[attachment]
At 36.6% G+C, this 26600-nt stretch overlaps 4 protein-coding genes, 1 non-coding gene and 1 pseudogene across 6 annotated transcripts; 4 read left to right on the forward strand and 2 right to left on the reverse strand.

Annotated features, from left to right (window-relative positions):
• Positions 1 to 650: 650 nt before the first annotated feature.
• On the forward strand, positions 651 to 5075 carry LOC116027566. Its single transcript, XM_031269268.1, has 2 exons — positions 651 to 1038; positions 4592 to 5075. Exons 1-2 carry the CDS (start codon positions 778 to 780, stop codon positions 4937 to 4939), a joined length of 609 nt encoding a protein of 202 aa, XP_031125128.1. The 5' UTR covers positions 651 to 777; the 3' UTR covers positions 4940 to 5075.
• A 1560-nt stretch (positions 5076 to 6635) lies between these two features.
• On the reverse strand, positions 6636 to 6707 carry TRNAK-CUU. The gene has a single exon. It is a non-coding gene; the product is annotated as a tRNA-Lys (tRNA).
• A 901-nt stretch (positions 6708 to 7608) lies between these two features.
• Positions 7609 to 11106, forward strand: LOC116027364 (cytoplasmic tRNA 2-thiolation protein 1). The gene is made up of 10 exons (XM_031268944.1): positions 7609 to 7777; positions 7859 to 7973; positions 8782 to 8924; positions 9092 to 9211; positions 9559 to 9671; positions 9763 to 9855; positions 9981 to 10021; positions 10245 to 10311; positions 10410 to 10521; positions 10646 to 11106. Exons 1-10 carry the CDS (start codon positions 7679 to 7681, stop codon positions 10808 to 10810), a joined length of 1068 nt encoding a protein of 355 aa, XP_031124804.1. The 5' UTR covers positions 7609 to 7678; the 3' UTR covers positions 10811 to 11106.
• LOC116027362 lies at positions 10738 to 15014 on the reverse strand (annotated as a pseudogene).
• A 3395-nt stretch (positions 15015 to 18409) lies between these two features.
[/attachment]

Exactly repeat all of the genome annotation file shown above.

At 36.6% G+C, this 26600-nt stretch overlaps 4 protein-coding genes, 1 non-coding gene and 1 pseudogene across 6 annotated transcripts; 4 read left to right on the forward strand and 2 right to left on the reverse strand.

Annotated features, from left to right (window-relative positions):
• Positions 1 to 650: 650 nt before the first annotated feature.
• On the forward strand, positions 651 to 5075 carry LOC116027566. Its single transcript, XM_031269268.1, has 2 exons — positions 651 to 1038; positions 4592 to 5075. Exons 1-2 carry the CDS (start codon positions 778 to 780, stop codon positions 4937 to 4939), a joined length of 609 nt encoding a protein of 202 aa, XP_031125128.1. The 5' UTR covers positions 651 to 777; the 3' UTR covers positions 4940 to 5075.
• A 1560-nt stretch (positions 5076 to 6635) lies between these two features.
• On the reverse strand, positions 6636 to 6707 carry TRNAK-CUU. The gene has a single exon. It is a non-coding gene; the product is annotated as a tRNA-Lys (tRNA).
• A 901-nt stretch (positions 6708 to 7608) lies between these two features.
• Positions 7609 to 11106, forward strand: LOC116027364 (cytoplasmic tRNA 2-thiolation protein 1). The gene is made up of 10 exons (XM_031268944.1): positions 7609 to 7777; positions 7859 to 7973; positions 8782 to 8924; positions 9092 to 9211; positions 9559 to 9671; positions 9763 to 9855; positions 9981 to 10021; positions 10245 to 10311; positions 10410 to 10521; positions 10646 to 11106. Exons 1-10 carry the CDS (start codon positions 7679 to 7681, stop codon positions 10808 to 10810), a joined length of 1068 nt encoding a protein of 355 aa, XP_031124804.1. The 5' UTR covers positions 7609 to 7678; the 3' UTR covers positions 10811 to 11106.
• LOC116027362 lies at positions 10738 to 15014 on the reverse strand (annotated as a pseudogene).
• A 3395-nt stretch (positions 15015 to 18409) lies between these two features.